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How to Prepare For a New Puppy

How to Prepare For Your New Puppy

  1. Pour cold apple juice on the carpet in several places and walk around barefoot in the dark.
  2. Wear a sock to work that has had the toes shredded by a blender.
  3. Immediately upon waking, stand outside in the rain and dark saying,"Be a good puppy, go potty now - hurry up - come on, lets go!"
  4. Cover all your best suits with dog hair. Dark suits must use white hair, and light suits must use dark hair. Also float some hair in your first cup of coffee in the morning.
  5. Play "catch" with a wet tennis ball.
  6. Run out in the snow in your bare feet to close the gate.
  7. Tip over a basket of clean laundry, scatter clothing all over the floor.
  8. Leave your underwear on the living room floor, because that's where the dog will drag it anyway. (Especially when you have company.)
  9. Jump out of your chair shortly before the end of your favorite TV program and run to the door shouting, "No no! Do that OUTSIDE!" Miss the end of the program.
  10. Put chocolate pudding on the carpet in the morning, and don't try to clean it up until you return from work that evening.
  11. Gouge the leg of the dinning room table several times with a screwdriver - - it's going to get chewed on anyway.
  12. Rip out various pages of your new textbook and attack the cover with a hole punch. At least once a week, pour lemonade on the cover of a different textbook or tear out another few pages. Try to study from your damaged book while repeatedly squeaking a toy hotdog. Remind yourself to keep all your stuff out of reach of your puppy.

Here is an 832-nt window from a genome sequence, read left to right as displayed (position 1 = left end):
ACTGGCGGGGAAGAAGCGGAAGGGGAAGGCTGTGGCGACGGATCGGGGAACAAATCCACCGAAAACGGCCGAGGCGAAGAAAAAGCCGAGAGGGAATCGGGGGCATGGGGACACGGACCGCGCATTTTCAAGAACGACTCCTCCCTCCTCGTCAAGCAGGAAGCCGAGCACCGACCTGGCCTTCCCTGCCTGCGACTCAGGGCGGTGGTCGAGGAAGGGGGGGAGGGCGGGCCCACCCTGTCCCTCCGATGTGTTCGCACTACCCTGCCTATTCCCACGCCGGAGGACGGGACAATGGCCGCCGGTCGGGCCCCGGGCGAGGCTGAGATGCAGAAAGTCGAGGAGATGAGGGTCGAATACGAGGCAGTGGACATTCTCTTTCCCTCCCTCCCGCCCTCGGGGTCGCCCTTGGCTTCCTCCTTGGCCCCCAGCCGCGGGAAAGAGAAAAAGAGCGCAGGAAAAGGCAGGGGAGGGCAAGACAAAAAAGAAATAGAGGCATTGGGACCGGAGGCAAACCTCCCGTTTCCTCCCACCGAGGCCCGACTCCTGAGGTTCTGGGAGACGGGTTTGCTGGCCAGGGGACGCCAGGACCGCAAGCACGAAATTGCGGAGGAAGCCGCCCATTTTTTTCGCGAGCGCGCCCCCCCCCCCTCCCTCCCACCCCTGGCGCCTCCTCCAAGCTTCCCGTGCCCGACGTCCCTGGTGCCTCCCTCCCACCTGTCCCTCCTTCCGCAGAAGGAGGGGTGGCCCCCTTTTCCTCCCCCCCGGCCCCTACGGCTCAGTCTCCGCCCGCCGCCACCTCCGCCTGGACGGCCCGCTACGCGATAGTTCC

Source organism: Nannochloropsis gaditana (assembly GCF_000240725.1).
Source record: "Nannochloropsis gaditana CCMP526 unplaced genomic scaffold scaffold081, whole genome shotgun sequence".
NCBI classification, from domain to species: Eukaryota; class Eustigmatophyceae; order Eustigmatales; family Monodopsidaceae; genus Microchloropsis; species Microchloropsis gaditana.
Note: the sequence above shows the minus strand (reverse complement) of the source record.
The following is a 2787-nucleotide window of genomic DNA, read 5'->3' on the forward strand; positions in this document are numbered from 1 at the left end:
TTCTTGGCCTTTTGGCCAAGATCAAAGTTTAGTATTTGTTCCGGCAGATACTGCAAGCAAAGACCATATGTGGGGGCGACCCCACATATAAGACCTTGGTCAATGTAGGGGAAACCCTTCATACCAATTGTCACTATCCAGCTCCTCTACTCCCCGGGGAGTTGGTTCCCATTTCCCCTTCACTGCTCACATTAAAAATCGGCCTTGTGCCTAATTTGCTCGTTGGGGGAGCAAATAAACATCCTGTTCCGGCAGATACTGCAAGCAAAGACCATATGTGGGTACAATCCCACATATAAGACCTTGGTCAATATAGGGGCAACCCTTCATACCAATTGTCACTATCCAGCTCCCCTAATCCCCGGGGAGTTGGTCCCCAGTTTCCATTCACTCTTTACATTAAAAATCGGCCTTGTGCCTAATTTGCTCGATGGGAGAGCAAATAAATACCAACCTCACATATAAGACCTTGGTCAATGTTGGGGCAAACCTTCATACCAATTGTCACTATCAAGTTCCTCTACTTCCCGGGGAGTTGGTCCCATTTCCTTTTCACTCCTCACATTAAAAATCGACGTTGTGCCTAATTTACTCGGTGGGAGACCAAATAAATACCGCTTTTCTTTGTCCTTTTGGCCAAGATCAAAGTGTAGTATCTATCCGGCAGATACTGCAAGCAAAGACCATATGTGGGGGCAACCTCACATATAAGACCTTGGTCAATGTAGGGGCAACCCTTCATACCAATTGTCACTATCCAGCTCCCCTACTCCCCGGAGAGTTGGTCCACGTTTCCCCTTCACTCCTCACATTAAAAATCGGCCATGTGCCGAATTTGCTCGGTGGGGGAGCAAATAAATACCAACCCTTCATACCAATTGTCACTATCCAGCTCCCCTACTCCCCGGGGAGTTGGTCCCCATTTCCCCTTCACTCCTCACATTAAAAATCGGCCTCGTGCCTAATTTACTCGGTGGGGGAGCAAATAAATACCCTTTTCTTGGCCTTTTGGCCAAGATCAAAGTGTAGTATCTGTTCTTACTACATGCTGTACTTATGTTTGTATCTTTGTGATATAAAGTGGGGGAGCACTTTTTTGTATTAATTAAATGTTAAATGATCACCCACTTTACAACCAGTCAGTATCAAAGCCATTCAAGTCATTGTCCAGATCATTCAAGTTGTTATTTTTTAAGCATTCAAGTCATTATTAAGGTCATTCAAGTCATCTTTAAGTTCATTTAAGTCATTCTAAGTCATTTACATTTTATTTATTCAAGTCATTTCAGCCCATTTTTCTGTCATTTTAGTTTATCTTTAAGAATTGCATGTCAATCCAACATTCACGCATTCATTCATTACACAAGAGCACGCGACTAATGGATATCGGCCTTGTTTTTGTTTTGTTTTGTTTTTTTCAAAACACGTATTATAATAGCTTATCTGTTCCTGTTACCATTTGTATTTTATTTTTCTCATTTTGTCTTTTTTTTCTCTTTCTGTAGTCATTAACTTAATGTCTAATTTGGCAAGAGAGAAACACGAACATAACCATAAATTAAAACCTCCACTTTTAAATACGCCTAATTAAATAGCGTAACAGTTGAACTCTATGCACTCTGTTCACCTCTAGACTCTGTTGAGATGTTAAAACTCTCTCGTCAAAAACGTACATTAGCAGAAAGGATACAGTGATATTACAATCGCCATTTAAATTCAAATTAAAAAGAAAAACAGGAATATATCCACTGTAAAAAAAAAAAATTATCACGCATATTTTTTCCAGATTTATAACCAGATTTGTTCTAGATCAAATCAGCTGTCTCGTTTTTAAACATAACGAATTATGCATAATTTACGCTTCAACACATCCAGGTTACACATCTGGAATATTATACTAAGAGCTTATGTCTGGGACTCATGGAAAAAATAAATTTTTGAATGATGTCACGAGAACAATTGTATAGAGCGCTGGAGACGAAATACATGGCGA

13. Take a warm and cuddly blanket out of the dryer and immediately wrap it around yourself. This is the feeling you will get when your puppy falls asleep on your lap.

Although it's funny to read about how to prepare for a puppy, it may not be so funny when puppy accidents and property damage happen in real life. Dogs and puppies are a 10-15 year commitment. It may take as long as a year to completely housetrain a puppy, and most dogs retain a puppy mentality well after they have grown - sometimes as long as two or three years. By taking a dog or puppy into your home, you will be taking away much of your free time and finances. Health care, food, and basic supplies for a dog can cost over $2000 a year, and the first year of a puppy's life will be especially expensive due to extra shots and vetcare, worming, outgrown collars, and replacing your brand new sofa after your adorable puppy chews all the stuffing out of the back and destroys the armrest. Also, forget late night parties and weekend road trips - when you've got a furry baby to take care of at home, you won't have as much time for yourself. Your dog's needs need to come first. Don't think you can avoid some of the problems by getting a small dog either: small dogs often have higher energy requirements than larger dogs, and can do just as much damage to your stuff (not to mention the fact that little dogs have smaller bladders, so they take longer to housetrain).

Still think you want a dog? Try dog-sitting someone else's pet for a week, or consider fostering a shelter dog to see if your home and schedule are really right for a new dog. And remember, there are always adult dogs available for adoption through local shelters and rescue groups, many of whom have already had all the vet work and are housetrained and past the "puppy crazies". Last of all, remember to enroll your new dog in puppy or obedience class right away - having a trainer available to help you through the rough spots can make all the difference in being able to keep your new dog or puppy.

"How to Prepare For Your New Puppy" items 1-13 by Unknown Author. Following paragraphs by Sara Reusche. Please ask before using all or part of this article.